Google is the No. 1 place to work for the eighth time in 11 years. This is the twentieth anniversary of Fortune’s list, and 12 companies have made the cut every year, including Publix, REI and Goldman Sachs. There are also five newcomers: Pinnacle Financial Partners, SAP America, Delta Air Lines, Methodist Le Bonheur Healthcare, and AT&T.


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The brain has more than 100 times higher computational capacity than was previously thought, a UCLA team has discovered.

Obsoleting neuroscience textbooks, this finding suggests that our brains are both analog and digital computers and could lead to new approaches for treating neurological disorders and developing brain-like computers, according to the researchers.


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No organization in the country—private, public or nonprofit—achieves higher customer satisfaction ratings than the National Cemetery Administration.

NCA, which manages 135 national cemeteries and 33 soldiers' lots and monuments across the country, topped the American Customer Satisfaction Index for the sixth time. ASCI rates organizations on a 100-point scale based on customer feedback.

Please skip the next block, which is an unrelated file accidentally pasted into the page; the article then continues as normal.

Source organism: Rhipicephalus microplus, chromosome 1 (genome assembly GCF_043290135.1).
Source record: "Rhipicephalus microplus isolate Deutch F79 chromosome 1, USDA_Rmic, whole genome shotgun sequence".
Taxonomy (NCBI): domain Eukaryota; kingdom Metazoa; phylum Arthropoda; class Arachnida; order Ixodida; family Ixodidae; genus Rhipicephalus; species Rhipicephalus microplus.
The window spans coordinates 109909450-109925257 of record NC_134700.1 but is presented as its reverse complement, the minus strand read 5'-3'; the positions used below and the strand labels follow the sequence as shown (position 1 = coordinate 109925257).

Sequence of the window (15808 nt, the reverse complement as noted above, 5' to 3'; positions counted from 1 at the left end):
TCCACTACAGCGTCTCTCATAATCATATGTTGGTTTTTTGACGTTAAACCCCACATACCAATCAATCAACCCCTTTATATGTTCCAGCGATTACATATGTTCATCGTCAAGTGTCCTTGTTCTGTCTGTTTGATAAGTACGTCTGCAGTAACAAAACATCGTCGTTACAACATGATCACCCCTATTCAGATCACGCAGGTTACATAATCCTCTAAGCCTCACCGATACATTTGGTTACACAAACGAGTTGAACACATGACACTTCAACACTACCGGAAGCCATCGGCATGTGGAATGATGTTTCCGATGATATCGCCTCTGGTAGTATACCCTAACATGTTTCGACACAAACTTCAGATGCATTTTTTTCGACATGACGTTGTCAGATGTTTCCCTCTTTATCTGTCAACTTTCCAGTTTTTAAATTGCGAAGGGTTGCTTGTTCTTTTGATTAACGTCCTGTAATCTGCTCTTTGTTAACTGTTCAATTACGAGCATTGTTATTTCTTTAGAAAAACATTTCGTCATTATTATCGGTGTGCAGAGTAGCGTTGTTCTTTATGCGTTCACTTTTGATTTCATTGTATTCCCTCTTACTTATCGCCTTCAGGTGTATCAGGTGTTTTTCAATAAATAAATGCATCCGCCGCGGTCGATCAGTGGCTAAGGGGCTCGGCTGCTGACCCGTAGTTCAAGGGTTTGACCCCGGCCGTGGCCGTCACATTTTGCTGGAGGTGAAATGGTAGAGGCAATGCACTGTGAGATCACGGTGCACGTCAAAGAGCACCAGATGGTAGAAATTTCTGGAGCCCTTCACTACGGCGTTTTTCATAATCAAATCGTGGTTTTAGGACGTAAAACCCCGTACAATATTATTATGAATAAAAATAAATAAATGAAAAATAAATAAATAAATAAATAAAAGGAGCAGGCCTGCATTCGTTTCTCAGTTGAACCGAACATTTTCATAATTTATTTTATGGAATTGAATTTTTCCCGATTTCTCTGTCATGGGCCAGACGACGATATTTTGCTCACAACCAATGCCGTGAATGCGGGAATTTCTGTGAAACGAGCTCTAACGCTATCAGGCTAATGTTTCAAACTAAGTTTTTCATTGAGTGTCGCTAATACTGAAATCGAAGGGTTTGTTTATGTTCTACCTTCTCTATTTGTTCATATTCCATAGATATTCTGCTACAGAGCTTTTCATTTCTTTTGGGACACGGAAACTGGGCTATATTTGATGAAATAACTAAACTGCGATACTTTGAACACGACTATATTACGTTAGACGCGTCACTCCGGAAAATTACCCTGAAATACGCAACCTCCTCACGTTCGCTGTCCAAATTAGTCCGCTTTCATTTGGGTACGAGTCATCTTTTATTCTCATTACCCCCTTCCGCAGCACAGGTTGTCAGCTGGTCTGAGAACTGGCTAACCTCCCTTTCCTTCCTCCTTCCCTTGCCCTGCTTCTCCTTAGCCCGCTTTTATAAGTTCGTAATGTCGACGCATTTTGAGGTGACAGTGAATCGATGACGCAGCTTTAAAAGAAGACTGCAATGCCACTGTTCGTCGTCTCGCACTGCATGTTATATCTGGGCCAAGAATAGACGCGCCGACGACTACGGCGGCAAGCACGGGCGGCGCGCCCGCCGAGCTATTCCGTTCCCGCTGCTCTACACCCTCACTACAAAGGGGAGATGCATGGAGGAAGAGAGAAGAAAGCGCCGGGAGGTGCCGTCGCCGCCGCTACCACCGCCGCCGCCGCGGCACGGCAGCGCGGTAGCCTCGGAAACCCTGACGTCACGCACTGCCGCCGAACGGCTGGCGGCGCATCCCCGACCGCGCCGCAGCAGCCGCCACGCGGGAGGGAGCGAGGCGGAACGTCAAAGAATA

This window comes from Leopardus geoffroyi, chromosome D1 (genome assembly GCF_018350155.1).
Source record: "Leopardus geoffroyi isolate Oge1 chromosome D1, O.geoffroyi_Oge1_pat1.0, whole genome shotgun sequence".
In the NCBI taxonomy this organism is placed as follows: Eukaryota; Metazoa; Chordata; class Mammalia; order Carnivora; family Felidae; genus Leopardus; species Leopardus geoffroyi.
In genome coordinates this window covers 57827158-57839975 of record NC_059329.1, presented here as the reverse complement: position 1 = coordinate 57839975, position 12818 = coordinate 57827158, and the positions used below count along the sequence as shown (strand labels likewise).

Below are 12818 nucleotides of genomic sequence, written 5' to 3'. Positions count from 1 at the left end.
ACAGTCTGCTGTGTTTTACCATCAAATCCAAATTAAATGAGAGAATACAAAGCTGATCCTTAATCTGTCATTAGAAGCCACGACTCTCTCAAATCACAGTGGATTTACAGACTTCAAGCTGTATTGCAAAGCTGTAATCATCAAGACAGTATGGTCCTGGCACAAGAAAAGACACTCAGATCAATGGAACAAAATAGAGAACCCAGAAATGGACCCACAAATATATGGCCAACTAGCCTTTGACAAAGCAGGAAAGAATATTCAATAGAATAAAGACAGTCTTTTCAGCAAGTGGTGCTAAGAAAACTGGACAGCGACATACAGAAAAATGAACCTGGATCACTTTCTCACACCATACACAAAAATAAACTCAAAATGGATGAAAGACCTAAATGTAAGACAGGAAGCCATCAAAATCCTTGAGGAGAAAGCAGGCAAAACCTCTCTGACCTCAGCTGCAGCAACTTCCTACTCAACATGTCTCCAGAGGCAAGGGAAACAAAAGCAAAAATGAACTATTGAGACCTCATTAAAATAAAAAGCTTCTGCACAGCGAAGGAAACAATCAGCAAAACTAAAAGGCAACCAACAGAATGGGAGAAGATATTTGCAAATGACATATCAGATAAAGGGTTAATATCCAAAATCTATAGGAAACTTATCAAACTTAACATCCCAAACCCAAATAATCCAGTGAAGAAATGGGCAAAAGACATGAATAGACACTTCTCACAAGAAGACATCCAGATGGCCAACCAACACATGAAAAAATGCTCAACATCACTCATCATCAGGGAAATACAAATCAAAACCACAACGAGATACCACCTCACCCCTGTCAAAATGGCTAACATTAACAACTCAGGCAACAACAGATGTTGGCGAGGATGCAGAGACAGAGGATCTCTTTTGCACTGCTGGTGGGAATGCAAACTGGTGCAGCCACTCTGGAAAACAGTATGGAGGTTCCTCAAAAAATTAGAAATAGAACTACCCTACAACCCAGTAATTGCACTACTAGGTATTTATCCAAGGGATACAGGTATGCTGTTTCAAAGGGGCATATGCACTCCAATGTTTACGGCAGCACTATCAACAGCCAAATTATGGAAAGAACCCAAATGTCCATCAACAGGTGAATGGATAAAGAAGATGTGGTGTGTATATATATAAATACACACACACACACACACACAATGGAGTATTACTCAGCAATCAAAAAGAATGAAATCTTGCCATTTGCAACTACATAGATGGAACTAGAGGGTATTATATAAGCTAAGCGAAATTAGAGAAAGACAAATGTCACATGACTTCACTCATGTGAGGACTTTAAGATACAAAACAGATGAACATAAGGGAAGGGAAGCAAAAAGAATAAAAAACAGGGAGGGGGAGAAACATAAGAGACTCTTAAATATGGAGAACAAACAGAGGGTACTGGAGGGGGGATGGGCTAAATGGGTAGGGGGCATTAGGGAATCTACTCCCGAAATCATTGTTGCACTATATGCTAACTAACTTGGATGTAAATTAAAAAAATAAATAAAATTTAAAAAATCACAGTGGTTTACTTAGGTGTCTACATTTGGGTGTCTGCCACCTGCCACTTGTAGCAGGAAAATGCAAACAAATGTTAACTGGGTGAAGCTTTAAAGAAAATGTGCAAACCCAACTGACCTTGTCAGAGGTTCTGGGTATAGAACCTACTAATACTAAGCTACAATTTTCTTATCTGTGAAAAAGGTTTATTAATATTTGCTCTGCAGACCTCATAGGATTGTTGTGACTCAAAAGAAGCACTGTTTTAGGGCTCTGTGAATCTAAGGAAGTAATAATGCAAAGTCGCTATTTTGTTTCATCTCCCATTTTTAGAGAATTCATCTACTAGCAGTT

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The National Collegiate Athletic Association took a major step this year toward recognizing the importance of academic performance by voting to allocate, for the first time, millions of dollars based on how teams fare in the classroom. The NCAA has nothing on Inside Higher Ed, however. Since 2006, we have determined the winner of the NCAA's basketball tournaments based on the academic performance of the competing teams.


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You ll never be as thrilled as this surfer who got wiped out by a dolphin

Seems like all you can do is laugh when you get whacked by a dolphin.

Surfer Sam Yoon was ecstatic when he was knocked off his board by the aquatic mammal off Duranbah Beach, in Australia's Tweed Heads. The dolphin was leaping in front of a wave and  collided with Yoon as it dived back into the water. 

SEE ALSO: Adele generously grants Elmo's plea to hang out in Australia

"You see that? It landed on my head, shoulders and the back. It was like, full on," Yoon told 9 News Thursday, while reacting to iPhone footage of the collision.

Image: - From Video